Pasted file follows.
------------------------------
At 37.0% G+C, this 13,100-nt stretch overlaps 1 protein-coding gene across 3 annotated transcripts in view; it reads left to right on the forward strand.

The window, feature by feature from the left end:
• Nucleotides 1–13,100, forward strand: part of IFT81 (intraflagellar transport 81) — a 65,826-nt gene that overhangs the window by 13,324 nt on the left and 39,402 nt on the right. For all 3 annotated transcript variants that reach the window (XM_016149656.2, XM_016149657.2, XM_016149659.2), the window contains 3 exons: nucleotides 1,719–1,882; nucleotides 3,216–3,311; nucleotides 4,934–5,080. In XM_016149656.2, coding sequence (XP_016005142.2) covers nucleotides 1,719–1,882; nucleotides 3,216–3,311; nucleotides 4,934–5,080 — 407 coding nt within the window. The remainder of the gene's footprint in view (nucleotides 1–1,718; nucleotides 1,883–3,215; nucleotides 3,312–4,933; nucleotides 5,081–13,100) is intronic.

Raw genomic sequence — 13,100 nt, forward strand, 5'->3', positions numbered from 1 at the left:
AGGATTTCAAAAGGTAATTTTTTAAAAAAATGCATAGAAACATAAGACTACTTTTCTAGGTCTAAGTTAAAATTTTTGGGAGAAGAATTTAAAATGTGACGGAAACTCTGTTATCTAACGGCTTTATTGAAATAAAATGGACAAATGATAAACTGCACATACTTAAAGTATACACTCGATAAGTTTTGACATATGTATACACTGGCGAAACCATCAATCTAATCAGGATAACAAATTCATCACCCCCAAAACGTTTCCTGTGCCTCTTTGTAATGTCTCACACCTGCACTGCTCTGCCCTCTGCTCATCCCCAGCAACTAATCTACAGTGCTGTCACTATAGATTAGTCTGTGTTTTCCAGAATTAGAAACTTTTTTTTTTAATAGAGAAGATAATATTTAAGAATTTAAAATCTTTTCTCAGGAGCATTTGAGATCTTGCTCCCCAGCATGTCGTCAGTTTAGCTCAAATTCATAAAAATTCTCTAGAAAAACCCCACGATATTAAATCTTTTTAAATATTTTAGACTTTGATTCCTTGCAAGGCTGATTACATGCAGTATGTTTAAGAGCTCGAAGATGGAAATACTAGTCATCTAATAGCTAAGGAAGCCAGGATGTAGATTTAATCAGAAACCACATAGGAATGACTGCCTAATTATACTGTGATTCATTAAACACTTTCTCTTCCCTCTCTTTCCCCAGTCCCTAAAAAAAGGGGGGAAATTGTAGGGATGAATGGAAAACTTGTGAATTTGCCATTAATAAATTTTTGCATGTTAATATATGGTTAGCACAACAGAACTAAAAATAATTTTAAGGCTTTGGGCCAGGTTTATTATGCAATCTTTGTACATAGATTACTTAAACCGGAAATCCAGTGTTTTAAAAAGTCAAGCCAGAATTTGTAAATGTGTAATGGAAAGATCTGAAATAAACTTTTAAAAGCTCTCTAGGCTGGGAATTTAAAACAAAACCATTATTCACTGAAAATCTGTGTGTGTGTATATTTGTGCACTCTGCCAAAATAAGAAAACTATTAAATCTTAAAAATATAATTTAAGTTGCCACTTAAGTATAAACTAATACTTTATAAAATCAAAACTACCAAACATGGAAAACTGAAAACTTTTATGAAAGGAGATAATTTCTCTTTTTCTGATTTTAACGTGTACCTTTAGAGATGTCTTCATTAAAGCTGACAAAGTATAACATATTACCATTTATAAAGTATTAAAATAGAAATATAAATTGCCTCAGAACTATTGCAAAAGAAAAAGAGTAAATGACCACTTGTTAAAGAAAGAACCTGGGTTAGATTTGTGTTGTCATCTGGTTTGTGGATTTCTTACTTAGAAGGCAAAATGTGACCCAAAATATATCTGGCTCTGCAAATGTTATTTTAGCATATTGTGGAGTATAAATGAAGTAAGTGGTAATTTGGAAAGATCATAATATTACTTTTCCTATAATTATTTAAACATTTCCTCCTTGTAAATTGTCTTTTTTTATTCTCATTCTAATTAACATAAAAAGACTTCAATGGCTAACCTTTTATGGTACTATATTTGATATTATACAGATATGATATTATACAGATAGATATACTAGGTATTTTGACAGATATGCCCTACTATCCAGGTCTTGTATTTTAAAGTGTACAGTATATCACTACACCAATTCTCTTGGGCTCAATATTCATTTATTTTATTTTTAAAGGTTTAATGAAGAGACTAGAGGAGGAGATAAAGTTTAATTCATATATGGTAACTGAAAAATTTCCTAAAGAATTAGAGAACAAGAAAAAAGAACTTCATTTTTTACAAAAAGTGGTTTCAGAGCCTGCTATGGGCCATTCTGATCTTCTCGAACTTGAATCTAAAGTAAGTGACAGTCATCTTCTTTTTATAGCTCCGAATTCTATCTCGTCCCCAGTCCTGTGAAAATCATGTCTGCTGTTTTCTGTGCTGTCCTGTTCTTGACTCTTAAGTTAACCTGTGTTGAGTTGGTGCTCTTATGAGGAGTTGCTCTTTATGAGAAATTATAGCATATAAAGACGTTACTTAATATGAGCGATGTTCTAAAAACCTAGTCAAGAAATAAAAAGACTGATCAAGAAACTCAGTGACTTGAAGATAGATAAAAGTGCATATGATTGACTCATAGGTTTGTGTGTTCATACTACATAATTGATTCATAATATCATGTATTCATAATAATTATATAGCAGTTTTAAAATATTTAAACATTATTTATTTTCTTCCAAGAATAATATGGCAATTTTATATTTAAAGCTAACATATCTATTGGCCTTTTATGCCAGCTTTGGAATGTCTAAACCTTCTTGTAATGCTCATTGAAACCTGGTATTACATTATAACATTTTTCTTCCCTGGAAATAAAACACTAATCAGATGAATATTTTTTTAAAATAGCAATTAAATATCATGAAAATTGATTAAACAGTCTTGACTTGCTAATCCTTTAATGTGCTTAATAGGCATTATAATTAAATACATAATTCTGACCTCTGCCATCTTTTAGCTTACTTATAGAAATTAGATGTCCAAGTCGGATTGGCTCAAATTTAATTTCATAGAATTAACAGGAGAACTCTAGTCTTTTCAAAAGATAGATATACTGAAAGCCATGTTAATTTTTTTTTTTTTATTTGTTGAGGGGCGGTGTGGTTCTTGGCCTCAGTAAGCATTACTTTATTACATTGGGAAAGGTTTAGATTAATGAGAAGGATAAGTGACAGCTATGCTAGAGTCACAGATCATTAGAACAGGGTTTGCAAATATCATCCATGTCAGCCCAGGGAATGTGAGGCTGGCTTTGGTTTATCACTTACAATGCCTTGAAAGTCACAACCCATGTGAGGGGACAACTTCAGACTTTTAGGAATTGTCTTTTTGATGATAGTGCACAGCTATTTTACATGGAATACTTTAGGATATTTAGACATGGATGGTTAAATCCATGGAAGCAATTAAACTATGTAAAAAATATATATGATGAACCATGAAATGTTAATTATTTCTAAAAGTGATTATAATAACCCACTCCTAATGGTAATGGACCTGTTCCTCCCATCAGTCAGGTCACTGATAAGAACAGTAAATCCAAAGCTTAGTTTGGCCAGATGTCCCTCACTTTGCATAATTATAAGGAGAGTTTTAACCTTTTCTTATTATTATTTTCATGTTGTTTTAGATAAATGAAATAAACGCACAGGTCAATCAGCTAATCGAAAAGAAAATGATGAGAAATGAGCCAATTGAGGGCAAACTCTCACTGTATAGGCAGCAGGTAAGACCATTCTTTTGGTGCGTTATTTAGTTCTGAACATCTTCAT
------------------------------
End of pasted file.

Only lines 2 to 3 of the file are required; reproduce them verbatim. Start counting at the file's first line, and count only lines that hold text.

The window, feature by feature from the left end:
• Nucleotides 1–13,100, forward strand: part of IFT81 (intraflagellar transport 81) — a 65,826-nt gene that overhangs the window by 13,324 nt on the left and 39,402 nt on the right. For all 3 annotated transcript variants that reach the window (XM_016149656.2, XM_016149657.2, XM_016149659.2), the window contains 3 exons: nucleotides 1,719–1,882; nucleotides 3,216–3,311; nucleotides 4,934–5,080. In XM_016149656.2, coding sequence (XP_016005142.2) covers nucleotides 1,719–1,882; nucleotides 3,216–3,311; nucleotides 4,934–5,080 — 407 coding nt within the window. The remainder of the gene's footprint in view (nucleotides 1–1,718; nucleotides 1,883–3,215; nucleotides 3,312–4,933; nucleotides 5,081–13,100) is intronic.